Intelligent people may disagree whether NATO and UN support for the Libya rebellion was and is the right thing to do. For two views of Libya at The Guardian, see Simon Jenkins, “The end of Gaddafi is welcome. But it does not justify the means“; and Mohamed Salem, “Libya is no Iraq â€“ this revolution is the real deal.”
The real test will be to what degree the West, and all the vampire squids of the world, will allow the Libyans to be in charge of their own country. And that remains to be seen. At this point, whether the military action was “worth it” is, IMO, an open question. See also Juan Cole, “How to Avoid Bush’s Iraq Mistakes in Libya.”
That said, I still think Dennis Kucinich needs to shut up.
Kucinich has been utterly opposed to providing any assistance to the Libya uprising from the beginning. But now he’s screeching that NATO’s top commanders should be tried for war crimes before the International Criminal Court. He’s also still questioning U.S. motives —
â€œWas the United States, through participation in the overthrow of the regime, furthering the aims of international oil corporations in pursuit of control over one of the worldâ€™s largest oil resources?â€ he asked. â€œDid the United States at the inception of the war against Libya align itself with elements of Al Qaeda, while elsewhere continuing to use the threat of Al Qaeda as a reason for U.S. military intervention, presence and occupation?â€
As for the first part, we’ll see. As for the second part — Dennis, get a grip.
Not every military action is Iraq all over again, just as not every military action is Vietnam all over again, or (as my Dad’s generation used to think) World War II all over again.
Further, to continue to frame the rebellion as “NATO’s war in Libya,” as Kucinich does, IMO belies a worldview uncomfortably close to Kipling’s “White Man’s Burden.” Apparently, in Kucinich’s world, the desires and initiatives of the simple brown natives do not count. The only actors that matter are, um, not African.
To quote Mohamed Salem,
The roots of Iraq and Afghanistan’s tragedy lie in the abrupt and imposed nature of change. It’s easy to forget that Libya’s organic and intense popular uprising preceded any international intervention. UN security council resolution 1973, which authorised the use of force to protect civilians, was only passed when it became clear that a massacre in the east was imminent. This is not Nato’s revolution, not by a long way. The Libyan revolution remains very much the real deal.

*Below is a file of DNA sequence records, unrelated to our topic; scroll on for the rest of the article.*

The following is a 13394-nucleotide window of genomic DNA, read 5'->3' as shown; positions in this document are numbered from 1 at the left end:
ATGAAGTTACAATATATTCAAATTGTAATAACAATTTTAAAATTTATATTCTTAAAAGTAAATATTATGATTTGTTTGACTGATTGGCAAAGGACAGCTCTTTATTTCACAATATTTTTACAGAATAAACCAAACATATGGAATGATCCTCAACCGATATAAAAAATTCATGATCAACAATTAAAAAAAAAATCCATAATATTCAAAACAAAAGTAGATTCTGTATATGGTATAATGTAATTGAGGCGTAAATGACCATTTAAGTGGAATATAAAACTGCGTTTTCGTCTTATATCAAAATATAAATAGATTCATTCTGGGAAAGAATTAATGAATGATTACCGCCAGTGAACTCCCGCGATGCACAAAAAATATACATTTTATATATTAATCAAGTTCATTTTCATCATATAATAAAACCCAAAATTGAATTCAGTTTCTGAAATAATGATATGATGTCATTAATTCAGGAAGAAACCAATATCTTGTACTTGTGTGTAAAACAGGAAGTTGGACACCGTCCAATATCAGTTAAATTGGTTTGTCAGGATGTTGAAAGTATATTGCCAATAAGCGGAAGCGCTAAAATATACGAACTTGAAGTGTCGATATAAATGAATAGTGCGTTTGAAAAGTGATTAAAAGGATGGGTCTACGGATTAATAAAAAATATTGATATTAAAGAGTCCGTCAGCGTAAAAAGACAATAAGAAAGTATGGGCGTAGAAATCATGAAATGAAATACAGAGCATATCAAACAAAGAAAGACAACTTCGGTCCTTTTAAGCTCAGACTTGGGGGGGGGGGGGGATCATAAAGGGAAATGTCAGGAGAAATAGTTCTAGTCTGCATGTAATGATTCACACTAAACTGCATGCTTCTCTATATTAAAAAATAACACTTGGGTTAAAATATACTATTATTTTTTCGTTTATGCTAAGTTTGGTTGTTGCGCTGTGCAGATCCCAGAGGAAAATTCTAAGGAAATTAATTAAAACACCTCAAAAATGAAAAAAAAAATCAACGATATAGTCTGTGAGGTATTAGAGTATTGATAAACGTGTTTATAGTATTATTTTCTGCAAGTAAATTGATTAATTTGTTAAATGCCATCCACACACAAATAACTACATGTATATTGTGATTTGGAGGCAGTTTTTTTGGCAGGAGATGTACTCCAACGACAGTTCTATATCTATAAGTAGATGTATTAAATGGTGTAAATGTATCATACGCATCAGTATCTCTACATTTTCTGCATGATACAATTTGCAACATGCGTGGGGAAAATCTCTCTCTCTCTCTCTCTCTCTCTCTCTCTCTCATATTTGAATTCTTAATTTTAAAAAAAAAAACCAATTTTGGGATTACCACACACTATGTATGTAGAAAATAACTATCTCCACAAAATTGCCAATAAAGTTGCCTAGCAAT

The reason this matters is because it means no foreign power can now assert a moral right to meddle in Libya’s future. Libya’s destiny is now rightfully in the hands of its people, having been hijacked by Gaddafi and his cronies for almost 42 years. It also means the west must to a degree absolve itself of direct responsibility for what happens next in Libya and leave the planning to Libyans themselves.
This is exactly right, and it’s going to be a test of President Obama’s character to see if he chooses to respect Libya’s sovereignty rather than attempt to intervene on behalf of the oil companies or anyone else. If Dennis Kucinich were to advocate a “Libya for the Libyans” policy, that would be a great thing. Continuing to screech about al Qaeda makes him sound like a lunatic broken record.
Speaking of President Obama — Alexander Burns and Carrie Budoff Brown write for The Politico —
Once again, there will be no flight suit photo op or â€œMission Accomplishedâ€ banner for Barack Obama.
The ouster of Libyan dictator Muammar Qadhafi represents yet another military victory for a president long cast as a gun-shy liberal uncomfortable with the use of force. But while Obama has claimed credit for his individual successes â€” and has mentioned the killing of Osama bin Laden at campaign events â€” he has never fully embraced the role of a president at war.
This is a freaking weird thing to say. The role of a president at war is to strut around in quasi-military garb and hold premature victory celebrations?
Obamaâ€™s statement Monday on the collapse of the Qadhafi regime was a case in point. The president applauded the efforts of the Libyan people, but declined to plant the rhetorical equivalent of an American flag on Tripoli and repeatedly emphasized that the situation there remained â€œfluid.â€
Even the rhetorical planting of an American flag in Tripoli would be a huge diplomatic gaffe, I say. President Obama is correct to say that the accomplishment in Libya belongs to the people of Libya, not to western imperialist powers.
The role of a president at war is to direct U.S. military resources to their best advantage in the service of U.S. interests, and from what I have seen President Obama is doing a far better job at that than his predecessor. He may be “reluctant” to pull a Dubya and prance around like a damnfool buffoon in a flight suit, but he doesn’t hesitate to make risky decisions (in the case of taking out bin Laden).
If Libya turns into a stable democracy in charge of its own resources, and the U.S. is not spending billions of dollars in a fruitless and endless occupation, it will be clear proof that it was George W. Bush, not Barack Obama, who didn’t get the “role of a war president” thing right.
However, that won’t stop Republicans from continuing to claim Democrats don’t understand war or national security.
Update: Michael Tomasky says Obama is turning out to be a great foreign policy president.